To maintain the ideal level, I supported the other end on some wood blocks while I packed damp sand underneath the pipe. Supporting conduit while packing sand around pipe.


Pair of conduits entering garage. The ends of the conduits where they enter the garage.

At the other end, in the basement, we mixed up some mortar and replaced the rocks around the pipes.

I also mixed up some concrete and packed it around the white pipe, both where it broke through the floor and where it exited the wall underground. As I packed the concrete around the pipe outside, I back-filled with sand, which kept the concrete from sagging and falling out of place.

As I back-filled the trench, I tamped the sand with a tamper to make sure it wouldn't settle later.

Later, I added another pull elbow to the electrical conduit, and ran the conduit to a sub-panel.

Since there are no readily-available "junction boxes" for PVC plumbing pipe, I eventually made my own J-box from plywood.

I suppose I could have gone to an electrical supplier and bought some large conduit but I just wanted to use what was available at "Lowe's/Depot".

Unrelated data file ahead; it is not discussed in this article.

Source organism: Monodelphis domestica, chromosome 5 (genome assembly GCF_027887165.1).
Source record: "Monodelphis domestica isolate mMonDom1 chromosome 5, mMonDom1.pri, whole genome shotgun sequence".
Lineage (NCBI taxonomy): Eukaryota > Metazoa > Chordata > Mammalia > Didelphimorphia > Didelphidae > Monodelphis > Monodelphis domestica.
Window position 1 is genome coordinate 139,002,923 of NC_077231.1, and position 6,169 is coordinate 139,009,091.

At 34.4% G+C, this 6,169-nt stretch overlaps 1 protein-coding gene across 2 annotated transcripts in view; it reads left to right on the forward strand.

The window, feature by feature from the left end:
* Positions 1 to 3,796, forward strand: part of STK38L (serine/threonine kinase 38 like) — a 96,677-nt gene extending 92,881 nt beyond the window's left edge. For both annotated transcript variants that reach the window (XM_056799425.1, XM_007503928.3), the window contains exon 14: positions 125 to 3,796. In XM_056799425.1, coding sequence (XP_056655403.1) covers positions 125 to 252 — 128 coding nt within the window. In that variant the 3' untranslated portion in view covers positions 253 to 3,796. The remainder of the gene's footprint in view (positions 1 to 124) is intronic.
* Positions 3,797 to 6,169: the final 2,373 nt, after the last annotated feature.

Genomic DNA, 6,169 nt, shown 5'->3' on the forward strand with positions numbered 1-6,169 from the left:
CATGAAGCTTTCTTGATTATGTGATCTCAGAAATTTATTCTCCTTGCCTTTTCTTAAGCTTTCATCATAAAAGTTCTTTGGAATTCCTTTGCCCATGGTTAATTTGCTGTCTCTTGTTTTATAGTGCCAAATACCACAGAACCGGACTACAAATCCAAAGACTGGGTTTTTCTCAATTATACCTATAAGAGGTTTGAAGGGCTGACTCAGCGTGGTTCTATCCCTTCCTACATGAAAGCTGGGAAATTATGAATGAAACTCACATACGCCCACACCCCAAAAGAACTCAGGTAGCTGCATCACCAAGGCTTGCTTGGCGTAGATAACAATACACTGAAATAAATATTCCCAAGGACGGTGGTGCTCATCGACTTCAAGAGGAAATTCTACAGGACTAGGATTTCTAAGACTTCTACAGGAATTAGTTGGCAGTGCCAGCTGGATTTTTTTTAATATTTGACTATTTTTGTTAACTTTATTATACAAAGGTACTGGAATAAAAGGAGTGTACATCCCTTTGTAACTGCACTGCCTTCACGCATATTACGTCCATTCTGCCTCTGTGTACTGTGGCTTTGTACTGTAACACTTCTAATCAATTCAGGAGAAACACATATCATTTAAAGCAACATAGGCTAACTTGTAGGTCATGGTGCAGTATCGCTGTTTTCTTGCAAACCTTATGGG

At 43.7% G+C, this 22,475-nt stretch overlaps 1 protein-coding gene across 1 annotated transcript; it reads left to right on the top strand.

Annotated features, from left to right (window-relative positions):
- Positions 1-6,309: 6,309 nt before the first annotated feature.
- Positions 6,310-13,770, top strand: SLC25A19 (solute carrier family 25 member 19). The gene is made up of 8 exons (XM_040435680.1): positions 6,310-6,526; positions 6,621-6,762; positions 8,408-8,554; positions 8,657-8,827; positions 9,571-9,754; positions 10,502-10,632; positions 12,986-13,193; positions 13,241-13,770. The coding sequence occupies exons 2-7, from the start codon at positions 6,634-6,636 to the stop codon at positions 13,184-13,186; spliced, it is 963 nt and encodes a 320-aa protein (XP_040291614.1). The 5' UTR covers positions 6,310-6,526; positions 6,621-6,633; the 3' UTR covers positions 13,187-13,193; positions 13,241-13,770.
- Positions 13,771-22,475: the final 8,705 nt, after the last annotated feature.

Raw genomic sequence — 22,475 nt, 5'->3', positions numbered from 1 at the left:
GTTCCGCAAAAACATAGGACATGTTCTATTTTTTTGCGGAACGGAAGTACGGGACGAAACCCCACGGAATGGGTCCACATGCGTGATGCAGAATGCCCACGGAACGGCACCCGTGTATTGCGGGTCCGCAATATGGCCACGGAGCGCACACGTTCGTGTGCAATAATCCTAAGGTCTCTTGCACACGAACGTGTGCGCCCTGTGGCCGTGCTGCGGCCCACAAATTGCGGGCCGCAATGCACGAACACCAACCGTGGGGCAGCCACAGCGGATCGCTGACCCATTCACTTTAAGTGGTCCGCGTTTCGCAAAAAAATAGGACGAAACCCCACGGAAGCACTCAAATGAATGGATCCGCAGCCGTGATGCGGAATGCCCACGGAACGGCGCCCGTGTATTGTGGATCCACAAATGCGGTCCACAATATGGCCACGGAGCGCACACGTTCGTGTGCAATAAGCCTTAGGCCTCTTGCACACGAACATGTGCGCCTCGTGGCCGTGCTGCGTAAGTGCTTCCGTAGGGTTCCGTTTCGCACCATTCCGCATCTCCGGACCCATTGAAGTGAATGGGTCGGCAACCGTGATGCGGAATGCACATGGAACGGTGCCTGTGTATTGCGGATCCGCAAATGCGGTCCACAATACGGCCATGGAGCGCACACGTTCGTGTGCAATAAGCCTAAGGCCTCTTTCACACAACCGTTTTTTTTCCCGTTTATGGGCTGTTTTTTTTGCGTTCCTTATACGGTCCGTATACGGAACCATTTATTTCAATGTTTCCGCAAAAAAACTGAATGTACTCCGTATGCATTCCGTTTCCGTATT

Conduit with concrete hole patched.

However, I ran into a problem with leaving this conduit open between the house and garage. Even though I stuffed some rags into the hole to prevent cold air from getting into the basement, something managed to crawl in.



Tools Used:

  • Shovels
  • Basic Carpentry Tools
  • Rotary Hammer
  • Heavy-Duty Drill
  • Hole Saw, 2½"
  • Masonry Tools

Materials Used:

  • PVC electrical conduit and fittings, 2"
  • PVC drain pipe and fittings, 4"
  • PVC cement, primer
  • Concrete bag mix
  • Mortar

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Written January 31, 2006